Combatting Atlantic salmon poaching

Fisheries and Oceans Canada’s Conservation and Protection Branch promotes and maintains compliance with legislation, regulations, policies and management measures implemented to achieve the:

Fishery officers are on the water, on the wharves, in communities and at facilities ensuring the conservation and protection of species, and the long-term sustainability of Indigenous, commercial and recreational fisheries across Canada.

Each year, the branch dedicates thousands of hours to surveillance and collaborating with Indigenous organizations, industry groups and individual harvesters to:

In most areas of Atlantic Canada and Quebec, salmon angling seasons are closed due to conservation concerns, with the exception of some rivers in Nova Scotia and Newfoundand, where catch-and-release using single hook barbless artificial ties is allowed.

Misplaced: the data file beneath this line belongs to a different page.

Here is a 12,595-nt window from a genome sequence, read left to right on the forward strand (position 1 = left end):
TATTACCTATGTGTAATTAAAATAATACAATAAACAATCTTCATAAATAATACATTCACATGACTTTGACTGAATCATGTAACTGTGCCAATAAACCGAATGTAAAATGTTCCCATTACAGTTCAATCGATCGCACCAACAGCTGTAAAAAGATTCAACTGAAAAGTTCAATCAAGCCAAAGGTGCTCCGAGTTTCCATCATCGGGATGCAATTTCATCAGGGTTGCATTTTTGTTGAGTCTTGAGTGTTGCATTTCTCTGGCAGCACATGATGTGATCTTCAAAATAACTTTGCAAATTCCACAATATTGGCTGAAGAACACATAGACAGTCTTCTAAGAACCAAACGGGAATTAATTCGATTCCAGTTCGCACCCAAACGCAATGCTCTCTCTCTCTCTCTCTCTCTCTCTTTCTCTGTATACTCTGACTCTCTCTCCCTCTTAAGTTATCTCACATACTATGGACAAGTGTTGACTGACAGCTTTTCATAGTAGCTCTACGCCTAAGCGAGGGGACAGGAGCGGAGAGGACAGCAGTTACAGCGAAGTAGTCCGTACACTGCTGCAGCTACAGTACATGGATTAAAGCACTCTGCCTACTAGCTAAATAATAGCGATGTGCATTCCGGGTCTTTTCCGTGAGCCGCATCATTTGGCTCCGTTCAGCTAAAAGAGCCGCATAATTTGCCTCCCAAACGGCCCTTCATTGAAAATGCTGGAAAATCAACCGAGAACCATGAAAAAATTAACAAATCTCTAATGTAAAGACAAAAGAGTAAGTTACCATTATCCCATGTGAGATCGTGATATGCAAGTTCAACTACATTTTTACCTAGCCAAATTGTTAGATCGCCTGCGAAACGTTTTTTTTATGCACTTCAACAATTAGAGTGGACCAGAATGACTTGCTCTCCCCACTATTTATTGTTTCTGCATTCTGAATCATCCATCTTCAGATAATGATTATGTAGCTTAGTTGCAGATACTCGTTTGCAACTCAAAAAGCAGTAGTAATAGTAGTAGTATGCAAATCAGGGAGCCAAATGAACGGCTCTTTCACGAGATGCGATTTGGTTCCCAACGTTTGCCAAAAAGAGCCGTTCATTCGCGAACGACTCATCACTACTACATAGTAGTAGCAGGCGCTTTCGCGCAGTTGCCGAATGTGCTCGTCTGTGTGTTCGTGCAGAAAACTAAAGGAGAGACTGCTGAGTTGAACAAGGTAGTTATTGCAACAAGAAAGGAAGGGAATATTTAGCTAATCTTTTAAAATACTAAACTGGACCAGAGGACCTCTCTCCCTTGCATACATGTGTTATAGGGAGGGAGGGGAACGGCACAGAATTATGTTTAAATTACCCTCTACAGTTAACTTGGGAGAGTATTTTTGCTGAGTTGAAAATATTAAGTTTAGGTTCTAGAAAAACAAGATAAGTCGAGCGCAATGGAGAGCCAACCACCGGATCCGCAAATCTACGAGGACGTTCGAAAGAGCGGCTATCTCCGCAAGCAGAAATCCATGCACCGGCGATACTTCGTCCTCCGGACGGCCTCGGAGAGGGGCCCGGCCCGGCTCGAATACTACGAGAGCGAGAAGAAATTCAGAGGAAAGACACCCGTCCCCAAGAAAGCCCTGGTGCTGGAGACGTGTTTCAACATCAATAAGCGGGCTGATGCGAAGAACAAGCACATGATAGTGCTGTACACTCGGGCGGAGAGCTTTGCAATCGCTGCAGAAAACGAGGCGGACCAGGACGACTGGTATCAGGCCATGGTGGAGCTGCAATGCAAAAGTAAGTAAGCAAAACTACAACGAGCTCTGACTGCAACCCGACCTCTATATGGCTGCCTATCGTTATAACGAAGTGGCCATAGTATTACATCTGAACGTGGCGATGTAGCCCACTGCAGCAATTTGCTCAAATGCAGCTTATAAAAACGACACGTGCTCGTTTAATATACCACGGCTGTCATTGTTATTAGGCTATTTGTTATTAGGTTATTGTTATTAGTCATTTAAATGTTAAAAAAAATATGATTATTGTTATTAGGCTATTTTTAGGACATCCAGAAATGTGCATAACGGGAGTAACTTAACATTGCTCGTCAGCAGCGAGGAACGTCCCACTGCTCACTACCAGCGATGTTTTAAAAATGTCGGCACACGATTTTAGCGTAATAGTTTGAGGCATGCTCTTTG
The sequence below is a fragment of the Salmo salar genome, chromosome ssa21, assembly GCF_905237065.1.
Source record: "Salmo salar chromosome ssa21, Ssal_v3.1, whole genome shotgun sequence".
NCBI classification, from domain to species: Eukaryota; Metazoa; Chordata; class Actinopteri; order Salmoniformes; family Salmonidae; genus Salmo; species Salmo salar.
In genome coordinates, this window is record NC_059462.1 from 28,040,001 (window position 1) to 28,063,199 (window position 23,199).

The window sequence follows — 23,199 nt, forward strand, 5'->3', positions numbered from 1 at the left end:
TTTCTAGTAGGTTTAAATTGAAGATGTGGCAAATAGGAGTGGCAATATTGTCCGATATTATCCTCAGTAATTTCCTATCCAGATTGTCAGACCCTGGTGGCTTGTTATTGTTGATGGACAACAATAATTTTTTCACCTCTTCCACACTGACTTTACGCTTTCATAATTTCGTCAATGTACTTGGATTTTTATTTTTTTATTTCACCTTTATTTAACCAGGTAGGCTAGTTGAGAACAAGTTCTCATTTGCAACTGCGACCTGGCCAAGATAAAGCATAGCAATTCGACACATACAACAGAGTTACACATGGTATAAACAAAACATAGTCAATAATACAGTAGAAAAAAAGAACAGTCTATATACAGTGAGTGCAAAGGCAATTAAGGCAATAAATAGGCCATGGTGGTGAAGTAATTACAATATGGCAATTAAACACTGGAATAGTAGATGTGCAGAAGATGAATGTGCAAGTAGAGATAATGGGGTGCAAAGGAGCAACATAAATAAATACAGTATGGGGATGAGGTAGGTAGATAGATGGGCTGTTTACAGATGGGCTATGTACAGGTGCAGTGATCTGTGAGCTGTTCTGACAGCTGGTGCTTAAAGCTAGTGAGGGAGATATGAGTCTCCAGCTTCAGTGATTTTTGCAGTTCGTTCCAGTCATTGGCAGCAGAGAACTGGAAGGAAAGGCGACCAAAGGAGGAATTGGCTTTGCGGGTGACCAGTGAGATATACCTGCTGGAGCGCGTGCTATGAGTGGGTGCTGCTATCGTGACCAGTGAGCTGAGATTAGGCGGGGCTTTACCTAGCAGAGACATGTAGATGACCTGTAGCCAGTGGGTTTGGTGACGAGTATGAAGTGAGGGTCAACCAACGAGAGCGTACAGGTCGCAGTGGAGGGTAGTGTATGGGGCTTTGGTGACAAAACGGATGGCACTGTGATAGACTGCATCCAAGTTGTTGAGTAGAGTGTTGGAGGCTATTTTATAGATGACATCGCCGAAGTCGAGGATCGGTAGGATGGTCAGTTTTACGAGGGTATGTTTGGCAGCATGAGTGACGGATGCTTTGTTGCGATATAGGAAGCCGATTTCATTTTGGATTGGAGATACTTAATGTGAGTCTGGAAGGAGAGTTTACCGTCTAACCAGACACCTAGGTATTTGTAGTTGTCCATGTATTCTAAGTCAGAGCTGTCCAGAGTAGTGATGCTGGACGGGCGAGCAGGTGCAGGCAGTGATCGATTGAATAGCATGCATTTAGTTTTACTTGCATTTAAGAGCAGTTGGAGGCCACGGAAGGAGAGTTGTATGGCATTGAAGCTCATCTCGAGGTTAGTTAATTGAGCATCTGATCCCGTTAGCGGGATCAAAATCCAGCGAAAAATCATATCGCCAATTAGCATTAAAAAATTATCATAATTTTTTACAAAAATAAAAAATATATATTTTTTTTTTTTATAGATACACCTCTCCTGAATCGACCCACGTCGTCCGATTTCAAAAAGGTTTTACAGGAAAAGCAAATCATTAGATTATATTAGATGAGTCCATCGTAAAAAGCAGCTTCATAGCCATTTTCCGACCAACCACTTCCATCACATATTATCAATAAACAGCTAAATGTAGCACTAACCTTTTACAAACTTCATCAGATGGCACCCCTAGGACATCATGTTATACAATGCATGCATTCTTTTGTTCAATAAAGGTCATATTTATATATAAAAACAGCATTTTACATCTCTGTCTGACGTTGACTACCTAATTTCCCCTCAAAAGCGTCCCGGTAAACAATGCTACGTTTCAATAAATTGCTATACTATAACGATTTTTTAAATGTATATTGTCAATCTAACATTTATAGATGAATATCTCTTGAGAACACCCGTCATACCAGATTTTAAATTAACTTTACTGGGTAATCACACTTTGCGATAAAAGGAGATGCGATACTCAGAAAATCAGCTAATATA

Fishery officers are working hard to combat the illegal poaching of Atlantic salmon through:

Fishery officers, Aboriginal fishery guardians and contracted fishery guardians (in Newfoundland) regularly:

The National Fisheries Intelligence Service helps guide investigations so fishery officers can focus on areas of greatest risk.

Report Atlantic salmon poaching

To report poaching on the East Coast, contact us.

Poaching by the numbers

Combatting Atlantic salmon poaching

In 2017, fishery officers spent over 105,000 hours looking for Atlantic salmon poachers throughout Atlantic Canada and northern Quebec.

  • 41 warnings issued
  • 379 violations found
  • 259 charges laid
  • 34 seizures of unattended gear/catch

Violations included:

  • illegal gear or illegal use of gear
  • fishing in closed areas or out of season
  • fishing without a licence
  • illegal sale or purchase of Atlantic salmon
  • retaining Atlantic salmon where prohibited, or retaining undersized fish

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